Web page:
Global and Regional Associations of Smaller Cerebral Gray and White Matter Volumes with Gait in Older PeopleReportar como inadecuado




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Background

Gait impairments increase with advancing age and can lead to falls and loss of independence. Brain atrophy also occurs in older age and may contribute to gait decline. We aimed to investigate global and regional relationships of cerebral gray and white matter volumes with gait speed, and its determinants step length and cadence, in older people.

Methods

In a population-based study, participants aged >60 years without Parkinson-s disease or brain infarcts underwent magnetic resonance imaging and gait measurements using a computerized walkway. Linear regression was used to study associations of total gray and white matter volumes with gait, adjusting for each other, age, sex, height and white matter hyperintensity volume. Other covariates considered in analyses included weight and vascular disease history. Voxel-based morphometry was used to study regional relationships of gray and white matter with gait.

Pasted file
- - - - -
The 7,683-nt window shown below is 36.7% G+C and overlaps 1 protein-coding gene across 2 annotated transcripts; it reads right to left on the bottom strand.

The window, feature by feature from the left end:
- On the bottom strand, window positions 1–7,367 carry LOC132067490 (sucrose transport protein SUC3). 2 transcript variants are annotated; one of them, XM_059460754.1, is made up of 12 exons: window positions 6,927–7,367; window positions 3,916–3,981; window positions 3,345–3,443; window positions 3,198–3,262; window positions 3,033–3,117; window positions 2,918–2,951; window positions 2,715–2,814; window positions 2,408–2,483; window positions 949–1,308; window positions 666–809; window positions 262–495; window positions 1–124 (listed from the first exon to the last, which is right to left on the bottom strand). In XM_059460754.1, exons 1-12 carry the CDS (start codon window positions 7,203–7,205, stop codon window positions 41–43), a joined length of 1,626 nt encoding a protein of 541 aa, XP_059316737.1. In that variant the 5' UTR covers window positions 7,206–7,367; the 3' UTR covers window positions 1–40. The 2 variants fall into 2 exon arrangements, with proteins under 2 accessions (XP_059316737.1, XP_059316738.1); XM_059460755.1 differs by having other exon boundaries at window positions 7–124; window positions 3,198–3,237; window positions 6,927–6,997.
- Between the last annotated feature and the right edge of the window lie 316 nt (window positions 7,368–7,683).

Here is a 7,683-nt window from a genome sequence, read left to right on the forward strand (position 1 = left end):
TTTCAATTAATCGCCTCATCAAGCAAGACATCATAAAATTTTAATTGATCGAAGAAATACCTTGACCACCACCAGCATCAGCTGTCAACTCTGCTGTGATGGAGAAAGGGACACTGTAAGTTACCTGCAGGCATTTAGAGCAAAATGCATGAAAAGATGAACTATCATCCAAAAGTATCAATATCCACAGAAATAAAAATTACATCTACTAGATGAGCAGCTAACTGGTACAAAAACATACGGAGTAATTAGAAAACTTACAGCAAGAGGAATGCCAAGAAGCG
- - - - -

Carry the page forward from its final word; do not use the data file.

Results

There were 305 participants, mean age 71.4 6.9 years, 54% male, mean gait speed 1.16 0.22 m-s. Smaller total gray matter volume was independently associated with poorer gait speed p = 0.001 and step length p<0.001, but not cadence. Smaller volumes of cortical and subcortical gray matter in bilateral regions important for motor control, vision, perception and memory were independently associated with slower gait speed and shorter steps. No global or regional associations were observed between white matter volume and gait independent of gray matter volume, white matter hyperintensity volume and other covariates.

Conclusion

Smaller gray matter volume in bilaterally distributed brain networks serving motor control was associated with slower gait speed and step length, but not cadence.



Autor: Michele L. Callisaya , Richard Beare , Thanh G. Phan, Jian Chen, Velandai K. Srikanth

Fuente: http://plos.srce.hr/



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